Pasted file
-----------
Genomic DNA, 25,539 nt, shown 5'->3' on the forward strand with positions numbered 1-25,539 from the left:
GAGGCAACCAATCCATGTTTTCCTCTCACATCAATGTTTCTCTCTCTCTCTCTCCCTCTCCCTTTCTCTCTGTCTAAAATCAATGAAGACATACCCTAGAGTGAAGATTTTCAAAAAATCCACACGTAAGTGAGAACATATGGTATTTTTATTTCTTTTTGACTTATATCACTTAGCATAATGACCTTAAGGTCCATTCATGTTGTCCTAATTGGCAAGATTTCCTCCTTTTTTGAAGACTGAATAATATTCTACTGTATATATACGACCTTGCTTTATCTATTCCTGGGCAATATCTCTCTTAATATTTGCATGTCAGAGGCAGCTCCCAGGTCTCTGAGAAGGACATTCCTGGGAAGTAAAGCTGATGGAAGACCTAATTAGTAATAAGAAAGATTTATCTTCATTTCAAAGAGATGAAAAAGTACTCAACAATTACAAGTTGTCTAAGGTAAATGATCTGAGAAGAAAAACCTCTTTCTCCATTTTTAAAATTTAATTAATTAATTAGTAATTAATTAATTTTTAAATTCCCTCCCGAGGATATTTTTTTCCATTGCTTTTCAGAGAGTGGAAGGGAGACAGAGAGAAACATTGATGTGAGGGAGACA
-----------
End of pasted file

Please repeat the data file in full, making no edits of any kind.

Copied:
Genomic DNA, 25,539 nt, shown 5'->3' on the forward strand with positions numbered 1-25,539 from the left:
GAGGCAACCAATCCATGTTTTCCTCTCACATCAATGTTTCTCTCTCTCTCTCTCCCTCTCCCTTTCTCTCTGTCTAAAATCAATGAAGACATACCCTAGAGTGAAGATTTTCAAAAAATCCACACGTAAGTGAGAACATATGGTATTTTTATTTCTTTTTGACTTATATCACTTAGCATAATGACCTTAAGGTCCATTCATGTTGTCCTAATTGGCAAGATTTCCTCCTTTTTTGAAGACTGAATAATATTCTACTGTATATATACGACCTTGCTTTATCTATTCCTGGGCAATATCTCTCTTAATATTTGCATGTCAGAGGCAGCTCCCAGGTCTCTGAGAAGGACATTCCTGGGAAGTAAAGCTGATGGAAGACCTAATTAGTAATAAGAAAGATTTATCTTCATTTCAAAGAGATGAAAAAGTACTCAACAATTACAAGTTGTCTAAGGTAAATGATCTGAGAAGAAAAACCTCTTTCTCCATTTTTAAAATTTAATTAATTAATTAGTAATTAATTAATTTTTAAATTCCCTCCCGAGGATATTTTTTTCCATTGCTTTTCAGAGAGTGGAAGGGAGACAGAGAGAAACATTGATGTGAGGGAGACA